Yesterday, Gov. Scott Walker (R-WI) stopped by Crosstalk, the flagship radio program of the far-right group VCY America (Voice of Christian Youth). While speaking with host Vic Eliason, Walker, who had pledged to create 250,000 jobs in his first term, tried to spin his disastrous record on job creation by deriding the protests by supports of collective bargaining rights in Madison last Spring as “one of the biggest challenges” to job growth:
Walker: Well it’s interesting, look at the March to march numbers, March of last year to March of this year, there’s a reason why we had some challenges there, particularly early on. In March, April and May, people can remember what was happening, thank goodness its passed now, you can remember what was happening last Spring in our state’s Capitol. There was a lot of uncertainty, particularly for small businesses, I know having held listening sessions all around this state, small business owners more than anything want certainty, they didn’t see that around the Capitol last year so that was one of the biggest challenges out there.
But the Christian Science Monitor reports that under Walker’s leadership the “state’s lead in job losses is significantly greater than the rest of the 50 states,” including 4,300 lost jobs just this March, long-after the protests took place:
Wisconsin lost 23,900 jobs between March 2011 and March 2012, according to data released Tuesday by the US Bureau of Labor Statistics. The state’s lead in job losses is significantly greater than the rest of the 50 states: No other state lost more than 3,500 jobs.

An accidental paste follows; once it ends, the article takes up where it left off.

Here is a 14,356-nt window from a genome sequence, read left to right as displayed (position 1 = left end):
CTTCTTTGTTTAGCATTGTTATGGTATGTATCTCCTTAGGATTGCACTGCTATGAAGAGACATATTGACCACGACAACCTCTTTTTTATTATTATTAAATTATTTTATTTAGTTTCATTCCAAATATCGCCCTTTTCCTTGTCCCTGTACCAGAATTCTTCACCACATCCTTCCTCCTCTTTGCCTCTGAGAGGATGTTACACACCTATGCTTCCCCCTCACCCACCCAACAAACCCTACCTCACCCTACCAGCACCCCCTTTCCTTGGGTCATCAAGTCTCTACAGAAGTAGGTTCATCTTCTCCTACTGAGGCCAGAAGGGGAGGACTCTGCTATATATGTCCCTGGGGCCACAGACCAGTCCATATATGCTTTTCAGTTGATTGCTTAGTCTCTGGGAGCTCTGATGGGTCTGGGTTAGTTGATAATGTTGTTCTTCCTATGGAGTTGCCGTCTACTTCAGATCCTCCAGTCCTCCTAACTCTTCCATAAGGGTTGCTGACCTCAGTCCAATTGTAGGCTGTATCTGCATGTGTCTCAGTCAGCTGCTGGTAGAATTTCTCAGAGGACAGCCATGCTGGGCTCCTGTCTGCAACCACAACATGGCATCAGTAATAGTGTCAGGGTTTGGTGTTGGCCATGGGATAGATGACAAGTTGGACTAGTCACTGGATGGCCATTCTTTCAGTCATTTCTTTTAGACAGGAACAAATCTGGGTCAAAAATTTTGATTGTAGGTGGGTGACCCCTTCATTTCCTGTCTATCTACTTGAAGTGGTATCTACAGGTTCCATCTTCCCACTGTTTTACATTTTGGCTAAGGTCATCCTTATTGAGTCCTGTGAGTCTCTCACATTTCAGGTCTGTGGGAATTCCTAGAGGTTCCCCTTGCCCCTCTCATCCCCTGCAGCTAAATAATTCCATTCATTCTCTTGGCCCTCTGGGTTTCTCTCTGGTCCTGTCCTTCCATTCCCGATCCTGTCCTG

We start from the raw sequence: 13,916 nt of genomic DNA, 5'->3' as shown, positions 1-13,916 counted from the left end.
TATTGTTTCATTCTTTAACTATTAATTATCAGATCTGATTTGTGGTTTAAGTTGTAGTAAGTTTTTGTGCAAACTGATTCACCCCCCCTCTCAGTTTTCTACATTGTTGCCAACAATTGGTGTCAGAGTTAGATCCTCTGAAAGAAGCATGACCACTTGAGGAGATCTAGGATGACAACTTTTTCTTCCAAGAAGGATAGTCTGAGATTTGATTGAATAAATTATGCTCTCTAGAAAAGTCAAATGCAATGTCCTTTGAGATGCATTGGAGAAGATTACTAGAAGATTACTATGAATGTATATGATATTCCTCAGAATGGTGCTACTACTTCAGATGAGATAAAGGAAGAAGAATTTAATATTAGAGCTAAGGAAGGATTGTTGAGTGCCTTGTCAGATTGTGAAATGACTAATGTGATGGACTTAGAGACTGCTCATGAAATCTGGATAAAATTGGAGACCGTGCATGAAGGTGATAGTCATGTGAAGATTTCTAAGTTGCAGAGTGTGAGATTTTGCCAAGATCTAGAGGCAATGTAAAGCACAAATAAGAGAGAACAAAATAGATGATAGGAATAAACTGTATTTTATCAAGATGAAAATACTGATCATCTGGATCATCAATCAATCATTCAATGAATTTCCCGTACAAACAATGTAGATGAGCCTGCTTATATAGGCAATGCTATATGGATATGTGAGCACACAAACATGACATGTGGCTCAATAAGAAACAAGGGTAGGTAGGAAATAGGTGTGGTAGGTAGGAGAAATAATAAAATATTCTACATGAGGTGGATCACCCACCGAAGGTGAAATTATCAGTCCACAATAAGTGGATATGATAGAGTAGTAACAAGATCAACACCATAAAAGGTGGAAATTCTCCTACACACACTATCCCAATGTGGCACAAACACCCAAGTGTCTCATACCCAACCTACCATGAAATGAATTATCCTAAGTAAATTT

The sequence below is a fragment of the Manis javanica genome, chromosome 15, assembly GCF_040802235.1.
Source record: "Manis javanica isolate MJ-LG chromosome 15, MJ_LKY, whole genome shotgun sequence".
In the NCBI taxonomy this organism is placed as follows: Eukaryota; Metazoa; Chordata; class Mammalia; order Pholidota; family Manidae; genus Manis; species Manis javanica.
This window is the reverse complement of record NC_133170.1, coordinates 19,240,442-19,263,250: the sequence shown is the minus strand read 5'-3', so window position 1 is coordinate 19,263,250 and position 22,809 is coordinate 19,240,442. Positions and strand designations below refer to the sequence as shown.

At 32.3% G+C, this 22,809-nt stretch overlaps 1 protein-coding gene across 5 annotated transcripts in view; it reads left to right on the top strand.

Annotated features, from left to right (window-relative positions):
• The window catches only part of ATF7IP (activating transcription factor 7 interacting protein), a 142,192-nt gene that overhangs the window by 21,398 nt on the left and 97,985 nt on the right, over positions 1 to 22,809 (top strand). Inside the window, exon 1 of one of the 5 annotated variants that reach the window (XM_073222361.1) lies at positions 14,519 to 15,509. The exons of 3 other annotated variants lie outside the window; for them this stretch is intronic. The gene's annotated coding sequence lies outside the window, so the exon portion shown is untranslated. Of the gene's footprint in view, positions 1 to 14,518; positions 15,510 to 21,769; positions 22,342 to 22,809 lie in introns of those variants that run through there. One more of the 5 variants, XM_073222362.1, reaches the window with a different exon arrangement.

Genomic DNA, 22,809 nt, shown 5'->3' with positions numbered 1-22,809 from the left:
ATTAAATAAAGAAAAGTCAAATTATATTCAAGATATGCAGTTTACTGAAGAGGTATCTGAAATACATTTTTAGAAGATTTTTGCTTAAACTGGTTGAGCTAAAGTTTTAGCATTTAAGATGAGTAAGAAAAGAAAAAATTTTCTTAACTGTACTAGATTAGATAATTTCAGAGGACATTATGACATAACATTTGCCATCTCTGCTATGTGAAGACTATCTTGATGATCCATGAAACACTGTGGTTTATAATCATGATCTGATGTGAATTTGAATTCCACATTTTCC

The majority of the losses in Wisconsin, 17,800, were in the public sector. However, the state lost more private-sector jobs, 6,100, than any other state. The only other states to report private-sector job losses in the same time period (instead of private-sector gains) were Mississippi and Rhode Island.
Governor Walker has been campaigning on a message that jobs are up in Wisconsin, responding to positive data for January and February that 17,000 jobs were added in his state. The loss of 4,300 jobs in March reversed that trend.
He attacked the state of Illinois during the interview and painted them as a laggard in economic growth:
However, Bloomberg Businessweek noted on April, 20 that Illinois is actually leading Wisconsin in job growth:
Illinois ranked third while Wisconsin placed 42nd in the most recent Bloomberg Economic Evaluation of States index, which includes personal income, tax revenue and employment. Illinois gained 32,000 jobs in the 12 months ending in February, the U.S. Bureau of Labor Statistics found. Wisconsin, where Walker promised to create 250,000 jobs with the help of business-tax breaks, lost 16,900.
Towards the end of the interview, Walker boasted of supporting “pro-patient, pro-women” policies. However, Walker made it more difficult for women seeking justice as a result of pay discrimination lawsuits by repealing provisions of the Equal Pay Enforcement Act, made it more difficult for women seeking an abortion and birth control, and defunded Planned Parenthood, which “cuts off 12,000 women who do not have health insurance from getting preventive health care” and hurts a program that saved the state money by focusing on preventative care.
Walker: In our state it is today, and will continue to be as long as I am governor, against the law for any employer to discriminate against a woman for employment or a promotion or anything else to deal with the workplace. It has been and it continues to be and it will be as long as I am the governor. They just love trying to make things out of nothing out there. When it comes to the pro-life legislation we passed, I would argue the things that we did are pro-women.
They’re pro-patient, they’re pro-women, they’re making sure that patients get all the facts at their disposal. And for those who claim to be about giving people a choice, shouldn’t it be an informed choice? Shouldn’t it be a choice without pressure from others out there?